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The state of your state pension


By: Matthew Harrington Date: 12 November 2018
Category: Lovewell Blake Financial Planning

From Tuesday 6 November, both men and women will be able to claim their State Pension from their 65th birthday.

At first glance, this may not seem to be much of an issue, but up until 2010 women were able to claim their pension at age 60. However this has been increasing ever since then to where we are now, and it will continue to go up.

It has already been confirmed that the State Pension will increase to 66 by October 2020, and 67 by 2028. The Government has also accepted the findings of the Cridland review which recommended the starting age should rise further, to 68, by 2039!

At the time of writing, it is estimated that the average State Pension for a woman is £126 per week, and for a man it is £154 per week and the maximum amount is £164.35 per week, or £8,546.20 a year.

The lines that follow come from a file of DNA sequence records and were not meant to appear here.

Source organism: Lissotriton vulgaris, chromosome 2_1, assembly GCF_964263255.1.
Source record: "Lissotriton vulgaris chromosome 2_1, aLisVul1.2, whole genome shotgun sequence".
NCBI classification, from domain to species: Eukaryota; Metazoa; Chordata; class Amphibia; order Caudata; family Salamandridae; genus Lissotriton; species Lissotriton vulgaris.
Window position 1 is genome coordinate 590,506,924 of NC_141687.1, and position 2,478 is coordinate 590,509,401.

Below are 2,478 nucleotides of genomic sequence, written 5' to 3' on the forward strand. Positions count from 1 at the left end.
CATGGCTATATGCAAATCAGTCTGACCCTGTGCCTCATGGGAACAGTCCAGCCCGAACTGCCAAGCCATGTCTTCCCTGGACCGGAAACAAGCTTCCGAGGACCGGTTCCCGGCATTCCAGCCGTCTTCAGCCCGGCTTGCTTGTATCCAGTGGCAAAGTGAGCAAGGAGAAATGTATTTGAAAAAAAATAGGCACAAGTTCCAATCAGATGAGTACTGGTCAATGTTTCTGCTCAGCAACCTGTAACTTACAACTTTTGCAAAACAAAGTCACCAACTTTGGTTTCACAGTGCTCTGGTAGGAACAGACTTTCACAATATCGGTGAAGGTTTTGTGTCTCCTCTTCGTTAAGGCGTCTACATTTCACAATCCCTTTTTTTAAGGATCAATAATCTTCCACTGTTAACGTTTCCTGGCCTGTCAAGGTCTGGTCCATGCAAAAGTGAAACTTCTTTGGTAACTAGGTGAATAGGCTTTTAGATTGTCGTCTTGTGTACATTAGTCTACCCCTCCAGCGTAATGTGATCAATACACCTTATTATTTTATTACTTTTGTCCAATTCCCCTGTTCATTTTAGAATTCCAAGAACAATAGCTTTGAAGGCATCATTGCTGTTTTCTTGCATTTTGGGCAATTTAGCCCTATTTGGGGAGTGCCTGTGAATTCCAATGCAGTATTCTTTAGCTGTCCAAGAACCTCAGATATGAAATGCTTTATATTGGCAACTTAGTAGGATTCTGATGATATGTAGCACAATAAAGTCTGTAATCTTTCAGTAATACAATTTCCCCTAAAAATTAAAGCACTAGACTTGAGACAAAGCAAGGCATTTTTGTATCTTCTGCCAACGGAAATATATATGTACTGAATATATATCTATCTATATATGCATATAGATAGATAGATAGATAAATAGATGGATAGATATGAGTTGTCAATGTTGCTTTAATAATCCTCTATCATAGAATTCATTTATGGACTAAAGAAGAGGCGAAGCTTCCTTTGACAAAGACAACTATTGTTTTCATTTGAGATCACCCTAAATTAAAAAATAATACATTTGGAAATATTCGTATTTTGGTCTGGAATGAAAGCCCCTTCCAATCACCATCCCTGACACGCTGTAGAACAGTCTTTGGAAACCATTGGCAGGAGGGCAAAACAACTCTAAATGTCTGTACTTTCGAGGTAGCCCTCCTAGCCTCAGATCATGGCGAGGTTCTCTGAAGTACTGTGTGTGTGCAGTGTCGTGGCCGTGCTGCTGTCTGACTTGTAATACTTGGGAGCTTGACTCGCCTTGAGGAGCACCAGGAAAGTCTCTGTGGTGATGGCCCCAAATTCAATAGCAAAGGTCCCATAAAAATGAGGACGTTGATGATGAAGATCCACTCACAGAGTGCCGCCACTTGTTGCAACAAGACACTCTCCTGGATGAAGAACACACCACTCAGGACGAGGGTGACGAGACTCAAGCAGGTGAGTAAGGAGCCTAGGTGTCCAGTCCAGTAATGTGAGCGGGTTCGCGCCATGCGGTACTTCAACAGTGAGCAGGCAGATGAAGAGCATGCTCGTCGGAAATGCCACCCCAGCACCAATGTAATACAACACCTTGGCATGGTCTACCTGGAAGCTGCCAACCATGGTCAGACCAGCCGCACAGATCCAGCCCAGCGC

Do you know what you will receive from your State Pension?
There are a number of reasons why you may not receive the full State Pension when you retire . You may have been contracted-out, had a period of low earnings, or taken time out from work to start a family.

There could be other reasons, but the key thing is that you can find out what you have built up in your State Pension. It is easy to find the information online, via the government website, or you can download a paper application and post it off to DWP.

The State Pension may only form a part of your retirement income, and so to help plan for the retirement you want, it is important that you review all your pensions to have a good understanding of what you will receive, when you will receive it and how the benefits will be paid.

Please do contact us if we can help you plan for your retirement.
 
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